The plan could be in place by September, Meyers said, but it first needs approval from the commission and a legislative fiscal committee.
Some officials questioned whether the agency should beef up its existing staffing levels before expanding its hours.
The report revealed the child protection services division suffers from high staff turnover – which reached 50 percent in the last two years – and a growing number of caseloads. Reports of child abuse and neglect accepted by the division rose 17 percent over the last five years, officials said.
“If you continue to have high turnover rate, you are really never going to catch up. I am concerned about the turnover rate,” said Marc Clement, who represents the New Hampshire Child Fatality Review Committee on the commission.
The commission, going forward, needs to understand what’s behind the turnover, said its chairman, Sen. David Boutin.
“What is (the turnover) related to? Is it related to pay, is it related to benefits, is it related to the work?” asked Boutin, a Hooksett Republican. “What do we need to do to correct it?”
The division had previously released a more expensive 24/7 staffing plan in January, which proposed bringing on more than 50 workers at a cost of $4 million. But that proposal was pulled back in favor of the staffing report released Monday.
HHS Assistant Commissioner Mary Ann Cooney said the new recommendation is scaled back so the department can collect data before it presents a full request in the next state budget – which will be crafted by the governor and Legislature in 2017.
Boutin said the proposal is a good first step, and it will likely come up for a commission vote at the next meeting in late March.
(Allie Morris can be reached at 369-3307, or on Twitter @amorrisNH.)

Thursday, March 10, 2016

The Fourth Amendment Warrant Requirement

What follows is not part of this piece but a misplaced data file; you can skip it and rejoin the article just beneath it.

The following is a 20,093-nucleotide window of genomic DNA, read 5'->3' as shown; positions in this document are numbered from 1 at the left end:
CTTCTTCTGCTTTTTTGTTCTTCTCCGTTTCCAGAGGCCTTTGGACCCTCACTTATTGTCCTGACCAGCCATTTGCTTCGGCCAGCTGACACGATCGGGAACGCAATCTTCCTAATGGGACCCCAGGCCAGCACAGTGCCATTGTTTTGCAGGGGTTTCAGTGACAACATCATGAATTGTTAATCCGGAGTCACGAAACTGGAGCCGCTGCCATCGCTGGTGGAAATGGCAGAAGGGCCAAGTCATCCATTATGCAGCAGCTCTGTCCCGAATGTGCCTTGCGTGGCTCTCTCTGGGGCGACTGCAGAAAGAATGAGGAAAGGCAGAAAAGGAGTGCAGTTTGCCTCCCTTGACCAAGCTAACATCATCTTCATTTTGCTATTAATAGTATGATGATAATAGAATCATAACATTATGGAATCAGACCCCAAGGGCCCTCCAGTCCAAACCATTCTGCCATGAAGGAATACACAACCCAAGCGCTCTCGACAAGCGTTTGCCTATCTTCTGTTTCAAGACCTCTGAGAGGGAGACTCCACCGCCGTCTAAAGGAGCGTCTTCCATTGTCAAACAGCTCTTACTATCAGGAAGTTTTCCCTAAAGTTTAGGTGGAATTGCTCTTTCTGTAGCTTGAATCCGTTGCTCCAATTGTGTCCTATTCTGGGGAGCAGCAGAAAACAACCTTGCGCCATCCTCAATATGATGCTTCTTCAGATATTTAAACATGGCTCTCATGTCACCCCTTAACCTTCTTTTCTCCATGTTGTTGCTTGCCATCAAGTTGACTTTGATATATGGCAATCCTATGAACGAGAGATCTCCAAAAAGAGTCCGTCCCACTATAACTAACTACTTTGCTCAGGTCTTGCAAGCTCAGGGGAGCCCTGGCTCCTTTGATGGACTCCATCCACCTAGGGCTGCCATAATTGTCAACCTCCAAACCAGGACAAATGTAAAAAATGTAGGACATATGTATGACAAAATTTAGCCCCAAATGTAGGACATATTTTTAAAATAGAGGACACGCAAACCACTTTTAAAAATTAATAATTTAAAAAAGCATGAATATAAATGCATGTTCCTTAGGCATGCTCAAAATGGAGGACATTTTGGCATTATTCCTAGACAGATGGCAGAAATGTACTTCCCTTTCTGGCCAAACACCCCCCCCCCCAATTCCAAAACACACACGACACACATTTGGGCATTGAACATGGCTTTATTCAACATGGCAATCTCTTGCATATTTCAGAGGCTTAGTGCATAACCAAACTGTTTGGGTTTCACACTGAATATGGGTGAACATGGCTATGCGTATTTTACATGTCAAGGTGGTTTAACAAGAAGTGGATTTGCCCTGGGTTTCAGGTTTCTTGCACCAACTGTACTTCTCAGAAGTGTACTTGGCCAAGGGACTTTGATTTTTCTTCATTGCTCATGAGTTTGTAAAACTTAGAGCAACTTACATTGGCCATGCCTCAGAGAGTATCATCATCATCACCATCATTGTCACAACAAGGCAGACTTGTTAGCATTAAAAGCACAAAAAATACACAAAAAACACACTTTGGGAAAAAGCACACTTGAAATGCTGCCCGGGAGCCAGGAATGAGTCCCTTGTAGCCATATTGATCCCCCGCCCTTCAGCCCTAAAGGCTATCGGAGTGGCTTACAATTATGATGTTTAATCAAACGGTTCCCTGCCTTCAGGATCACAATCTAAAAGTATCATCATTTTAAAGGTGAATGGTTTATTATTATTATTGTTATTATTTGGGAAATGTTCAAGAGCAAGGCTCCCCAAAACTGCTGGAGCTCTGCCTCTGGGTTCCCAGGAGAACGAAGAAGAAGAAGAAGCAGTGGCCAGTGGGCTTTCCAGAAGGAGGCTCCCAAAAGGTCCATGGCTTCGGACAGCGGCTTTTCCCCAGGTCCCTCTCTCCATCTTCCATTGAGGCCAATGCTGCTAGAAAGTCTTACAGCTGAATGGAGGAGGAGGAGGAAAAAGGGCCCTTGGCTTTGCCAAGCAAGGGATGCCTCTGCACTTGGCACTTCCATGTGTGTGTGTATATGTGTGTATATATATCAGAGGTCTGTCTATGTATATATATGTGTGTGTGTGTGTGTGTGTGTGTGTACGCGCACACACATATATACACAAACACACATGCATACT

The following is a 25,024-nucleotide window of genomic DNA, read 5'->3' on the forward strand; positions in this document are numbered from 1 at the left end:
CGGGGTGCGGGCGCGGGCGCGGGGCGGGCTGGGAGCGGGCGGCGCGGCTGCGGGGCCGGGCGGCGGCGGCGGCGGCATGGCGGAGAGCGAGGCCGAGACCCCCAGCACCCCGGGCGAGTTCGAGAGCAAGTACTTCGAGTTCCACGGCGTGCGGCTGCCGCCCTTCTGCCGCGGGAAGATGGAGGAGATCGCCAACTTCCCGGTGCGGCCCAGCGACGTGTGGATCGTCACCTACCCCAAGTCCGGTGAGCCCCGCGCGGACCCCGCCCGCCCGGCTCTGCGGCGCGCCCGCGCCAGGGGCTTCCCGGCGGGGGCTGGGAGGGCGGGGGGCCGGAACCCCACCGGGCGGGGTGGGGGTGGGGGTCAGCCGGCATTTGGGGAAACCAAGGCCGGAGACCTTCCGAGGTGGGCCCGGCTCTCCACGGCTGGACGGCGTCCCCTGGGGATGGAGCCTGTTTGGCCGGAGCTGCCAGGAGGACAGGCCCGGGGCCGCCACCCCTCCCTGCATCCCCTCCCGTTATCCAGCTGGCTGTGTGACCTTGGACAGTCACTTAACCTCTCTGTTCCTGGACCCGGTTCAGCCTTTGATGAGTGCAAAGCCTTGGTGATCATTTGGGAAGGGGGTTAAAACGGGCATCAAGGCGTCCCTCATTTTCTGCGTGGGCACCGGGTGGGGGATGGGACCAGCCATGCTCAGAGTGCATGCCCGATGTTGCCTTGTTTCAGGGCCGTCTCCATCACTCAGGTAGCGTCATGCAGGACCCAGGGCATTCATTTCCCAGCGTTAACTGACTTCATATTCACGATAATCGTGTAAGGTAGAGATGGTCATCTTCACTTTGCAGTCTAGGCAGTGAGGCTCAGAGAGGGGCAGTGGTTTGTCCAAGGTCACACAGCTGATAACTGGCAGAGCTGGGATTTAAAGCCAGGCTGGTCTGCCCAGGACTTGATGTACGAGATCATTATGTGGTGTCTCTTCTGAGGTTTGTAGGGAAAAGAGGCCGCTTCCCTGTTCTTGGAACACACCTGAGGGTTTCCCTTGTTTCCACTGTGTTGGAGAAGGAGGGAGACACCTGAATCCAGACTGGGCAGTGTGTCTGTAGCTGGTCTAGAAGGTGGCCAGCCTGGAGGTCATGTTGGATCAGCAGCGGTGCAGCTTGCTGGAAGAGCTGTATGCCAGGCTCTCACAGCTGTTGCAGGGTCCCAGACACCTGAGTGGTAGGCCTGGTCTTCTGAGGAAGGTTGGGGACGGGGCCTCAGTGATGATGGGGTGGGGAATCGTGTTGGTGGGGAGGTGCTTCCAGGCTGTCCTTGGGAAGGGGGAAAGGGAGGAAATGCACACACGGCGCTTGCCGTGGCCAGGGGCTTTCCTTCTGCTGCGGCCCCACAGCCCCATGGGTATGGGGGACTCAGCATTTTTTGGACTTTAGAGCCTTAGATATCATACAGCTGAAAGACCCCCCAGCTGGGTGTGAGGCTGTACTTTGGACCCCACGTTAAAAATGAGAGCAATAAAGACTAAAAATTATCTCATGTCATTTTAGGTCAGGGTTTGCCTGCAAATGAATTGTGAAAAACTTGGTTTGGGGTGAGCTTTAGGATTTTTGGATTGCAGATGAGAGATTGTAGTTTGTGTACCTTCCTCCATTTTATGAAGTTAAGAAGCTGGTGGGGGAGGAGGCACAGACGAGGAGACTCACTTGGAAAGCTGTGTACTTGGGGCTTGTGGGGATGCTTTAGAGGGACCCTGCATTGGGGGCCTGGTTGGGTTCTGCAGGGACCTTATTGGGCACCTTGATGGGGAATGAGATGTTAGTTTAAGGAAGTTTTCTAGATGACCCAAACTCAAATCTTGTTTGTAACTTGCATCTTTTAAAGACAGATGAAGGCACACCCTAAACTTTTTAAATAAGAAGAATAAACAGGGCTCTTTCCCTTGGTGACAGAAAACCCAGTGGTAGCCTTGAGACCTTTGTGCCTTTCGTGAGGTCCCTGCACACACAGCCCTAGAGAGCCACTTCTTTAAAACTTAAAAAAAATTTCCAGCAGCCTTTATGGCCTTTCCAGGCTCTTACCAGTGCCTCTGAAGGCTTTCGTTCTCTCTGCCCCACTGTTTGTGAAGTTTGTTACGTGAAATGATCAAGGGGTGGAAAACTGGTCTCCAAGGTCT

Once the Fourth Amendment applies to a particular search or seizure, the next question is under what circumstances is a Warrant required. The Supreme Court has ruled that the Constitution expresses a preference for searches, seizures, and Arrests conducted pursuant to a lawfully executed warrant (see Mincey v. Arizona, 437 U.S. 385 [1978]). A warrant is a written order signed by a court authorizing a law-enforcement officer to conduct a search, seizure, or arrest. Searches, seizures, and arrests performed without a valid warrant are deemed presumptively invalid, and any evidence seized without a warrant will be suppressed unless a court finds that the search was reasonable under the circumstances.  An application for a warrant must be supported by a sworn, detailed statement made by a law enforcement officer appearing before a neutral judge or magistrate. The Supreme Court has said that probable cause exists when the facts and circumstances within the police officer’s knowledge provide a reasonably trustworthy basis for a man of reasonable caution to believe that a criminal offense has been committed or is about to take place (see Carroll v. United States, 267 U.S. 132 [1925]). Probable cause can be established by out-of-court statements made by reliable police informants, even though those statements cannot be tested by the magistrate. However, probable cause will not lie where the only evidence of criminal activity is an officer’s affirmation of suspicion or belief (see Aguilar v. Texas, 378 U.S. 108 [1964]). On the other hand, an officer’s subjective reason for making an arrest does not need to be the same criminal offense for which the facts indicate. (Devenpeck v. Alford, 543 U.S. 146 [2004]). Probable cause will not lie unless the facts supporting the warrant are sworn by the officer as true to the best of his or her knowledge. The officer’s oath can be written or oral, but the officer must typically swear that no knowing or intentionally false statement has been submitted in support of the warrant and that no statement has been made in reckless disregard of the truth. Inaccuracies due to an officer’s negligence or innocent omission do not jeopardize a warrant’s validity. The Fourth Amendment requires not only that warrants be supported by probable cause offered by a sworn police officer, but it also requires that a warrant "particularly" describe the person or place to be searched or seized. Warrants must provide enough detail so that an officer with the warrant can ascertain with reasonable effort the persons and places identified in the warrant. For most residences a street address usually satisfies the particularity requirement, unless the warrant designates an apartment complex, hotel, or other multiple-unit building, in which case the warrant must describe the specific sub-unit to be searched. Warrants must describe individuals with sufficient particularity so that a person of average intelligence can distinguish them from others in the general population. The magistrate before whom an officer applies for a warrant must be neutral and detached. This qualification means that the magistrate must be impartial and not a member of the "competitive enterprise" of law enforcement (see California v. Acevedo, 500 U.S. 565 [1991]). Thus, police officers, prosecutors, and attorney generals are disqualified from becoming a magistrate. States vary as to the requirements that candidates must possess before they will be considered qualified for the job of magistrate. Some states require that magistrates have an attorney’s license, while others require only that their magistrates be literate.